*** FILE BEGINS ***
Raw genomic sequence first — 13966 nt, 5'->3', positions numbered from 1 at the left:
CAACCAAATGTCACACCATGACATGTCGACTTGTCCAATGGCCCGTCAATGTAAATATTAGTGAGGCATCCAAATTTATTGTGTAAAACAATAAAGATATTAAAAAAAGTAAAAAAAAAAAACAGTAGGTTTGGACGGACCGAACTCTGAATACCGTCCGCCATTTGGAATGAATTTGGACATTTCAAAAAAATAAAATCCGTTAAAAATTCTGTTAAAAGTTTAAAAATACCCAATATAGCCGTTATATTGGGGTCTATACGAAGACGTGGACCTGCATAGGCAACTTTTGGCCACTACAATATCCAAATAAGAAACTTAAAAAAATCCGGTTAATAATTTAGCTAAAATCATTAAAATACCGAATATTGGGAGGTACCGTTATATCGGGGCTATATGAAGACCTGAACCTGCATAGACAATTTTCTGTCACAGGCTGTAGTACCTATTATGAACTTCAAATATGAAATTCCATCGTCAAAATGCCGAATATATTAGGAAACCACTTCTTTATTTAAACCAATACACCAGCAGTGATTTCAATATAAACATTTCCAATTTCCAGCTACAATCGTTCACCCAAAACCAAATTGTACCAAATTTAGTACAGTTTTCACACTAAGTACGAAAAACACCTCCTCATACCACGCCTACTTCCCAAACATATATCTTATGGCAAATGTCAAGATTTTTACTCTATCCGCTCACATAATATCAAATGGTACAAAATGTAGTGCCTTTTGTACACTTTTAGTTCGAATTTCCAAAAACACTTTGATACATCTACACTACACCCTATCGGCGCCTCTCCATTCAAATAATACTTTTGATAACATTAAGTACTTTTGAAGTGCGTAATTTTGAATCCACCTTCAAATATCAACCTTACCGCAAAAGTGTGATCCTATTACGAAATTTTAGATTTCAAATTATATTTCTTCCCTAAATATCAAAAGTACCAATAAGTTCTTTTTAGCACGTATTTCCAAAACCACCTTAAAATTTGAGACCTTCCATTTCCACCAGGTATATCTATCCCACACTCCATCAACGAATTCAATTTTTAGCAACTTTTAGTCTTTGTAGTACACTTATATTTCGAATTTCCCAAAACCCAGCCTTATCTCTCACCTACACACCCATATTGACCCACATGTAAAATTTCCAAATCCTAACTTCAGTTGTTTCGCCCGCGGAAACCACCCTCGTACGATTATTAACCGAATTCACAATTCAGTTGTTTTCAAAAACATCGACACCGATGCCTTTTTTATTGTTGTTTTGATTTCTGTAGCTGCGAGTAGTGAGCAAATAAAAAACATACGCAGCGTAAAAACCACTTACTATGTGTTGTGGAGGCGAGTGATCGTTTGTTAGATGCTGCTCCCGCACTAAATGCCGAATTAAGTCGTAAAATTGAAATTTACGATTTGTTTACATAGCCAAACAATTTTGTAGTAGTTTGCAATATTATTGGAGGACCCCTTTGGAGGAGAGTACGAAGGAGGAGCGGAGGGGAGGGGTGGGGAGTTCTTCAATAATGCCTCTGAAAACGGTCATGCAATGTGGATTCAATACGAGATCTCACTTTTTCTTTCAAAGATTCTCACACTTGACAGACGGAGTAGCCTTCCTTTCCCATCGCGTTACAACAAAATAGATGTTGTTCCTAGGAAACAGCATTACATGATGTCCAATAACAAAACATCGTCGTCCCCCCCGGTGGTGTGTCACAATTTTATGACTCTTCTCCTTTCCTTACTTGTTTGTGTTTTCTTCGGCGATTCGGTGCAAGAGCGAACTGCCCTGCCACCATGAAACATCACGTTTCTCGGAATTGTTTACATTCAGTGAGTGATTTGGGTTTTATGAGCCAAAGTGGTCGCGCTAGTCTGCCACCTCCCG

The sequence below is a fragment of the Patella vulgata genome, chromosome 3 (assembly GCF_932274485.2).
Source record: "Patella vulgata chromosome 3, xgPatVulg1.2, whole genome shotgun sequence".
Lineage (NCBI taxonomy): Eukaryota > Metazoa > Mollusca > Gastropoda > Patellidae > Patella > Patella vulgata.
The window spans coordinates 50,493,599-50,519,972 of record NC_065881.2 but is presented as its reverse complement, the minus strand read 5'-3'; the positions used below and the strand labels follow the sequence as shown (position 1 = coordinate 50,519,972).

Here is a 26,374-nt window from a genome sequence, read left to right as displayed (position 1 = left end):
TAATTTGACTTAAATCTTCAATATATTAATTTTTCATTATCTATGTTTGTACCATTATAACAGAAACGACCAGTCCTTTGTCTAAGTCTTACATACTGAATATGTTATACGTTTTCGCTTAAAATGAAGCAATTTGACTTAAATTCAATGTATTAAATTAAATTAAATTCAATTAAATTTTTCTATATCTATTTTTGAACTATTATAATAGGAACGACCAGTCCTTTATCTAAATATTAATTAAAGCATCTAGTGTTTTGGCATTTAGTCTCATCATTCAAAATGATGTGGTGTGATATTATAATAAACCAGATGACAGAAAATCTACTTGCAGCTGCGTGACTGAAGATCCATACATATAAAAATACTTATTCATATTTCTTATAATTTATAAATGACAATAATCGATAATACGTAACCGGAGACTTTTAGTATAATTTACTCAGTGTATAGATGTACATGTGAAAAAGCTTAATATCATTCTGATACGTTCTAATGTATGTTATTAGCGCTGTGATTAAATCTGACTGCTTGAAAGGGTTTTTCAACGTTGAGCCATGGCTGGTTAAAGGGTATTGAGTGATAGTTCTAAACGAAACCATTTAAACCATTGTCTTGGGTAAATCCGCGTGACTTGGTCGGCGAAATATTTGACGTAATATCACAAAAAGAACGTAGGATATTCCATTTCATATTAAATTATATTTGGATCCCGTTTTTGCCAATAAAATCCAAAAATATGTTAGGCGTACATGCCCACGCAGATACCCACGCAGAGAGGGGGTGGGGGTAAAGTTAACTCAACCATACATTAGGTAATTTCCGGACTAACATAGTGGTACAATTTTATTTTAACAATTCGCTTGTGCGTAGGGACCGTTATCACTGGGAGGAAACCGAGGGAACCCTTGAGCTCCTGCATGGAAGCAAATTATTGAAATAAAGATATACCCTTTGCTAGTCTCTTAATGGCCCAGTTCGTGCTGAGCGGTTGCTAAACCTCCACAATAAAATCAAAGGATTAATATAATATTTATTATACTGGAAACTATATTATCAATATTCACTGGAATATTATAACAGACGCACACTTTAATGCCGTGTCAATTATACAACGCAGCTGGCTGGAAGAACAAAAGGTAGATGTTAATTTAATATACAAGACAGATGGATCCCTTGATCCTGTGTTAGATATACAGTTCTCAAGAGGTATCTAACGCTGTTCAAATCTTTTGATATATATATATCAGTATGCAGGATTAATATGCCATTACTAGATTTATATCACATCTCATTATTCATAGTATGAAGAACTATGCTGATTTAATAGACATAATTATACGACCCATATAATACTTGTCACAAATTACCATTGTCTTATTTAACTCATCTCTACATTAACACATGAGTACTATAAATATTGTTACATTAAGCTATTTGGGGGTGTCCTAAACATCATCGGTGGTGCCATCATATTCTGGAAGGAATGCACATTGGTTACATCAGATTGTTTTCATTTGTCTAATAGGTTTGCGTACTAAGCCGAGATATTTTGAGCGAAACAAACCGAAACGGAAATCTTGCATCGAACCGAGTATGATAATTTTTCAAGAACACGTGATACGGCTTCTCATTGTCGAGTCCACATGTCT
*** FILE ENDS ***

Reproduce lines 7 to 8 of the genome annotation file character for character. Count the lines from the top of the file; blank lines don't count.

Here is a 26,374-nt window from a genome sequence, read left to right as displayed (position 1 = left end):
TAATTTGACTTAAATCTTCAATATATTAATTTTTCATTATCTATGTTTGTACCATTATAACAGAAACGACCAGTCCTTTGTCTAAGTCTTACATACTGAATATGTTATACGTTTTCGCTTAAAATGAAGCAATTTGACTTAAATTCAATGTATTAAATTAAATTAAATTCAATTAAATTTTTCTATATCTATTTTTGAACTATTATAATAGGAACGACCAGTCCTTTATCTAAATATTAATTAAAGCATCTAGTGTTTTGGCATTTAGTCTCATCATTCAAAATGATGTGGTGTGATATTATAATAAACCAGATGACAGAAAATCTACTTGCAGCTGCGTGACTGAAGATCCATACATATAAAAATACTTATTCATATTTCTTATAATTTATAAATGACAATAATCGATAATACGTAACCGGAGACTTTTAGTATAATTTACTCAGTGTATAGATGTACATGTGAAAAAGCTTAATATCATTCTGATACGTTCTAATGTATGTTATTAGCGCTGTGATTAAATCTGACTGCTTGAAAGGGTTTTTCAACGTTGAGCCATGGCTGGTTAAAGGGTATTGAGTGATAGTTCTAAACGAAACCATTTAAACCATTGTCTTGGGTAAATCCGCGTGACTTGGTCGGCGAAATATTTGACGTAATATCACAAAAAGAACGTAGGATATTCCATTTCATATTAAATTATATTTGGATCCCGTTTTTGCCAATAAAATCCAAAAATATGTTAGGCGTACATGCCCACGCAGATACCCACGCAGAGAGGGGGTGGGGGTAAAGTTAACTCAACCATACATTAGGTAATTTCCGGACTAACATAGTGGTACAATTTTATTTTAACAATTCGCTTGTGCGTAGGGACCGTTATCACTGGGAGGAAACCGAGGGAACCCTTGAGCTCCTGCATGGAAGCAAATTATTGAAATAAAGATATACCCTTTGCTAGTCTCTTAATGGCCCAGTTCGTGCTGAGCGGTTGCTAAACCTCCACAATAAAATCAAAGGATTAATATAATATTTATTATACTGGAAACTATATTATCAATATTCACTGGAATATTATAACAGACGCACACTTTAATGCCGTGTCAATTATACAACGCAGCTGGCTGGAAGAACAAAAGGTAGATGTTAATTTAATATACAAGACAGATGGATCCCTTGATCCTGTGTTAGATATACAGTTCTCAAGAGGTATCTAACGCTGTTCAAATCTTTTGATATATATATATCAGTATGCAGGATTAATATGCCATTACTAGATTTATATCACATCTCATTATTCATAGTATGAAGAACTATGCTGATTTAATAGACATAATTATACGACCCATATAATACTTGTCACAAATTACCATTGTCTTATTTAACTCATCTCTACATTAACACATGAGTACTATAAATATTGTTACATTAAGCTATTTGGGGGTGTCCTAAACATCATCGGTGGTGCCATCATATTCTGGAAGGAATGCACATTGGTTACATCAGATTGTTTTCATTTGTCTAATAGGTTTGCGTACTAAGCCGAGATATTTTGAGCGAAACAAACCGAAACGGAAATCTTGCATCGAACCGAGTATGATAATTTTTCAAGAACACGTGATACGGCTTCTCATTGTCGAGTCCACATGTCT